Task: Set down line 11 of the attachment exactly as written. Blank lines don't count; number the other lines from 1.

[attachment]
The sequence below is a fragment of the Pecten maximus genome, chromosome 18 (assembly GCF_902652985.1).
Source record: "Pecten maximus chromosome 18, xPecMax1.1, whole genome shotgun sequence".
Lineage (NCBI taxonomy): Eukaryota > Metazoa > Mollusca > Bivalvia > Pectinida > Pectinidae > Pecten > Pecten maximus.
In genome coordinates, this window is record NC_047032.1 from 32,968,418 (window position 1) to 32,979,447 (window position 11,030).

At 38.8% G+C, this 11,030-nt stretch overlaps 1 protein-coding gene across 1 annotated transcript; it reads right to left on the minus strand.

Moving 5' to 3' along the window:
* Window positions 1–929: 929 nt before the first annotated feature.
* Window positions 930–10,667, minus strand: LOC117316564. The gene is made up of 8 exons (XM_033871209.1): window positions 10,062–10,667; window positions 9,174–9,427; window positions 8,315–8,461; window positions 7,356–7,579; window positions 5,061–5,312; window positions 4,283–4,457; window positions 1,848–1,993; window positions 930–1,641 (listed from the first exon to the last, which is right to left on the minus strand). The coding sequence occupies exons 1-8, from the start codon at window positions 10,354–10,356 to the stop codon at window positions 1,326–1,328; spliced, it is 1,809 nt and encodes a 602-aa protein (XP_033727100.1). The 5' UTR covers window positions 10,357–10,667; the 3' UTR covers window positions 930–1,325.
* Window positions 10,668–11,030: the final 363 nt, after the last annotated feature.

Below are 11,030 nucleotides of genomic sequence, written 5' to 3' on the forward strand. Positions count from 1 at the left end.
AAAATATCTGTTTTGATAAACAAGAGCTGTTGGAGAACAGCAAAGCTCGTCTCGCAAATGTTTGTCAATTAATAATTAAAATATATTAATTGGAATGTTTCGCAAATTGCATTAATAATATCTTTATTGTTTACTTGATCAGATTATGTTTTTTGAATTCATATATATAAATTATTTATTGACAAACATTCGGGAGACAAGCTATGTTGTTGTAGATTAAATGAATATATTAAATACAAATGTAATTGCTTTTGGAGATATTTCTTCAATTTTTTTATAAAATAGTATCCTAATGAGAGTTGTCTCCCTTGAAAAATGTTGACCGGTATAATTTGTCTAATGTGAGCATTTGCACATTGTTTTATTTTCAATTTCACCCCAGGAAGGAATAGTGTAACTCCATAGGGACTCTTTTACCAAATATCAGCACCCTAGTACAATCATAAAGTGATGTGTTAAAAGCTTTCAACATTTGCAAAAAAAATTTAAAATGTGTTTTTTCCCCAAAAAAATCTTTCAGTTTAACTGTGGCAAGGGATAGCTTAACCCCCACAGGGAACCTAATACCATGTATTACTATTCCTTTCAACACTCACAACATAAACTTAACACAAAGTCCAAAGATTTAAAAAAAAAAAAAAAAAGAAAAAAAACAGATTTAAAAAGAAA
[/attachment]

AAAATATCTGTTTTGATAAACAAGAGCTGTTGGAGAACAGCAAAGCTCGTCTCGCAAATGTTTGTCAATTAATAATTAAAATATATTAATTGGAATGTTTCGCAAATTGCATTAATAATATCTTTATTGTTTACTTGATCAGATTATGTTTTTTGAATTCATATATATAAATTATTTATTGACAAACATTCGGGAGACAAGCTATGTTGTTGTAGATTAAATGAATATATTAAATACAAATGTAATTGCTTTTGGAGATATTTCTTCAATTTTTTTATAAAATAGTATCCTAATGAGAGTTGTCTCCCTTGAAAAATGTTGACCGGTATAATTTGTCTAATGTGAGCATTTGCACATTGTTTTATTTTCAATTTCACCCCAGGAAGGAATAGTGTAACTCCATAGGGACTCTTTTACCAAATATCAGCACCCTAGTACAATCATAAAGTGATGTGTTAAAAGCTTTCAACATTTGCAAAAAAAATTTAAAATGTGTTTTTTCCCCAAAAAAATCTTTCAGTTTAACTGTGGCAAGGGATAGCTTAACCCCCACAGGGAACCTAATACCATGTATTACTATTCCTTTCAACACTCACAACATAAACTTAACACAAAGTCCAAAGATTTAAAAAAAAAAAAAAAAAGAAAAAAAACAGATTTAAAAAGAAA